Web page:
War of the Rebellion: Serial 039 Page 0379 Chapter XXXVII. THE CHANCELLORSVILLE CAMPAIGN.

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No. 104. Report of Lieutenant Colonel Francis E. Pierce, One hundred and eighth New York Infantry.


SIR: I have the honor to submit the following report of the One hundred and eighth Regiment New York Volunteers during the recent campaign:

The regiment broke camp on April 28, and marched to Banks' Ford.

On the 29th, in constructed two approaches to the river for artillery or pontoons, after which it marched to the United States Ford.

On the 30th, crossed the Rappahannock at the United States Ford and marched to Chancellorsville, where it remained during the 30th and May 1.

On the 2nd and 3rd, it was engaged, and acquitted itself creditably. Colonel Powers, by reason of seniority, assumed command of the brigade in the morning of the 3rd, since which time I have been in command of the regiment. It was in the second line, to support the First Brigade of this division, until the evening of the 5th, when it received orders to recross the river. The crossing was accomplished without casualty, and the regiment reached its present camp at 4 p.m. of the 6th.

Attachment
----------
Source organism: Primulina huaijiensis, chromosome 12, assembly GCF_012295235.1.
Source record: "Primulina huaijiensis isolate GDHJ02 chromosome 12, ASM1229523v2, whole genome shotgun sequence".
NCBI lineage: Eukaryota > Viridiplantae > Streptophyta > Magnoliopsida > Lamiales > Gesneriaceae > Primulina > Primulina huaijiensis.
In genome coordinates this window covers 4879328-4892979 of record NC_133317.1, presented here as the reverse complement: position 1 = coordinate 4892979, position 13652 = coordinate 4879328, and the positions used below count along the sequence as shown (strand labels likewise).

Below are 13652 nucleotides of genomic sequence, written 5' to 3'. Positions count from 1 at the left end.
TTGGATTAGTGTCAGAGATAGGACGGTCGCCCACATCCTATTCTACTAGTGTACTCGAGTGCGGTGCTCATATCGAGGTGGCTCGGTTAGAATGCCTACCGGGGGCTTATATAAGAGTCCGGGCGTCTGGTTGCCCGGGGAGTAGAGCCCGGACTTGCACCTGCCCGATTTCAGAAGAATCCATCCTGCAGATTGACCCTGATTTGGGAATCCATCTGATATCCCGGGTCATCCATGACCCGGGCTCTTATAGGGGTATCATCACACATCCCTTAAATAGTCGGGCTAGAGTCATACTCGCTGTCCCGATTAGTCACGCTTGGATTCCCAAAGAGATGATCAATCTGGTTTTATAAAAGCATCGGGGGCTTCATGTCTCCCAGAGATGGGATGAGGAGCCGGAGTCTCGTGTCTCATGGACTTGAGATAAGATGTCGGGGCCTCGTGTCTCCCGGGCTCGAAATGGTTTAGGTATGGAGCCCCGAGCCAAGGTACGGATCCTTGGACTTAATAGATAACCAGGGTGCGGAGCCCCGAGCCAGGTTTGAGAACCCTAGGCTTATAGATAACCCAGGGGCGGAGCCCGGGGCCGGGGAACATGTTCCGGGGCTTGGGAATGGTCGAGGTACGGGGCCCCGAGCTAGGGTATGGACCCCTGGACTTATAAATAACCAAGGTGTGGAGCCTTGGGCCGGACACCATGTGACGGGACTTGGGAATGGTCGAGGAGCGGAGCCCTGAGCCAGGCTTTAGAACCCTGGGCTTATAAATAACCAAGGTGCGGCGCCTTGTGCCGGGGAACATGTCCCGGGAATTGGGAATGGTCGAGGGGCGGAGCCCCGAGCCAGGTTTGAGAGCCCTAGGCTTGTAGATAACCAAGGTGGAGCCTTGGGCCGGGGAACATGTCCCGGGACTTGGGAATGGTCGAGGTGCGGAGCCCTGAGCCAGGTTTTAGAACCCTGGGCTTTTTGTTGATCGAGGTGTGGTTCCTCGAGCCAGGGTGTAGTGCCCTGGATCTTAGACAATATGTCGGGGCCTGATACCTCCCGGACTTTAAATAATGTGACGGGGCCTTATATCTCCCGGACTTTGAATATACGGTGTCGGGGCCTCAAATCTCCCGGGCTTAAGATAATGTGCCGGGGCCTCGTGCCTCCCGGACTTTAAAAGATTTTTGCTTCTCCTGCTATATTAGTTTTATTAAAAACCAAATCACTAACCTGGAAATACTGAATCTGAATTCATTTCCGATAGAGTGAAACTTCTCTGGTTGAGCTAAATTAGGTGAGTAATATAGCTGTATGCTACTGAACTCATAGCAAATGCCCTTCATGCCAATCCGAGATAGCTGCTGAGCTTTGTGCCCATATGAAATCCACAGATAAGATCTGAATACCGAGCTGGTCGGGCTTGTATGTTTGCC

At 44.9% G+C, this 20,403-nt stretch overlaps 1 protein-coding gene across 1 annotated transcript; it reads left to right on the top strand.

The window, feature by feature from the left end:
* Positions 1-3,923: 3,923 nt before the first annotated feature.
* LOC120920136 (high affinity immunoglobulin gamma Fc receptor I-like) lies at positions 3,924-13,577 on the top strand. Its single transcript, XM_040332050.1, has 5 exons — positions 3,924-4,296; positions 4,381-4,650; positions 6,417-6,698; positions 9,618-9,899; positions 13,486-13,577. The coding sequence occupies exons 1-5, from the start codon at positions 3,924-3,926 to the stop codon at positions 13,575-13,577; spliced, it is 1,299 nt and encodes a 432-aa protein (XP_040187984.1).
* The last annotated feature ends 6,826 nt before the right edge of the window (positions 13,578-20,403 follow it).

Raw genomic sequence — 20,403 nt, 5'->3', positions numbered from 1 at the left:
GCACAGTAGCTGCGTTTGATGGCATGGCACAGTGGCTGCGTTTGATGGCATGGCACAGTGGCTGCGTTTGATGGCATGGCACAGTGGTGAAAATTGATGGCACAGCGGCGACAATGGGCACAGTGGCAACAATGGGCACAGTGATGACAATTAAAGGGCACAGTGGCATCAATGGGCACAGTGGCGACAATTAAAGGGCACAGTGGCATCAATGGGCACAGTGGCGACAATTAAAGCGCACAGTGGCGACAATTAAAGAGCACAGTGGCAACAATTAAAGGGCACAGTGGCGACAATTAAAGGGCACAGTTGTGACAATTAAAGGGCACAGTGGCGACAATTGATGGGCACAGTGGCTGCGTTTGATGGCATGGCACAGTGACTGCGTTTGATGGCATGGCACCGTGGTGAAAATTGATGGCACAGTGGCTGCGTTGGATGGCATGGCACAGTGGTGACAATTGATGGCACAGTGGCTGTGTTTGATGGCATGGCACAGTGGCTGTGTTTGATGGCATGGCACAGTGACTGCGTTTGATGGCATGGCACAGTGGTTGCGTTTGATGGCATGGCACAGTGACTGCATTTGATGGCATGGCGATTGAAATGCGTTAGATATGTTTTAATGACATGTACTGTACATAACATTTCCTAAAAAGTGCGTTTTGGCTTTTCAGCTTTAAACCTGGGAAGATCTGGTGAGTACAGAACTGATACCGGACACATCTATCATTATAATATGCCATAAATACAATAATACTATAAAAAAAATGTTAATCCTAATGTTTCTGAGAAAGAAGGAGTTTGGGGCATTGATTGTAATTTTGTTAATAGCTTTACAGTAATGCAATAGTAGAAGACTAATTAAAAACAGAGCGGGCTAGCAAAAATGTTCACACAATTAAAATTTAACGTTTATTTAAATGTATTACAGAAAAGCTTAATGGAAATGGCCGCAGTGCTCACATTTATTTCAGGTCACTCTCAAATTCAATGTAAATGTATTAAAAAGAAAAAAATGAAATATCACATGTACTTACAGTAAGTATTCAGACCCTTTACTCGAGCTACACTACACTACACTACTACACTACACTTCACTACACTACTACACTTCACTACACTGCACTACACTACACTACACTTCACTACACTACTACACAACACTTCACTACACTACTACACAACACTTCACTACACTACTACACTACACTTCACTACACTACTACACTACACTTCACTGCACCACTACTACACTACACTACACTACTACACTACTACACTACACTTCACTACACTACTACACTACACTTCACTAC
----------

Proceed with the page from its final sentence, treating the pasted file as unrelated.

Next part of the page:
Very respectfully, your obedient servant,


Lieutenant Colonel, Commanding One hundred and eighth New York Vols.

Captain J. P POSTLES,

Act. Asst. Adjt. General, 2nd Brigade, 3rd Division.

No. 105. Report of Major Joseph S. Jenkins, One hundred and thirtieth Pennsylvania Infantry.


SIR: I have the honor to report the following movements of this regiment during the late campaign:

We left our present camp at 7 a.m., April 28, and bivouacked about 2 1/2 miles up the river.

On the afternoon of the 29th, we resumed the march, and encamped in the evening, but at 9 p.m. were ordered on picket.

On the 30th, we again took up the line of march, and crossed the Rappahannock about 6 p.m., and encamped about 6 miles, on the south side of the river.

May 1, our brigade advanced about 1 mile beyond Chancellorsville, when we were ordered to fall back to our old position, but subsequently were moved some half a mile to the right, and remained in line of battle during the night.

On the morning of May 2, we moved back to the road near General Couch's headquarters, and remained in line until 6 p.m., when the brigade was ordered forward, and formed line in the wood to the left of General Hooker's headquarters. From this we moved to the right of the road, under a heavy artillery fire, in which 1 officer and several men were wounded.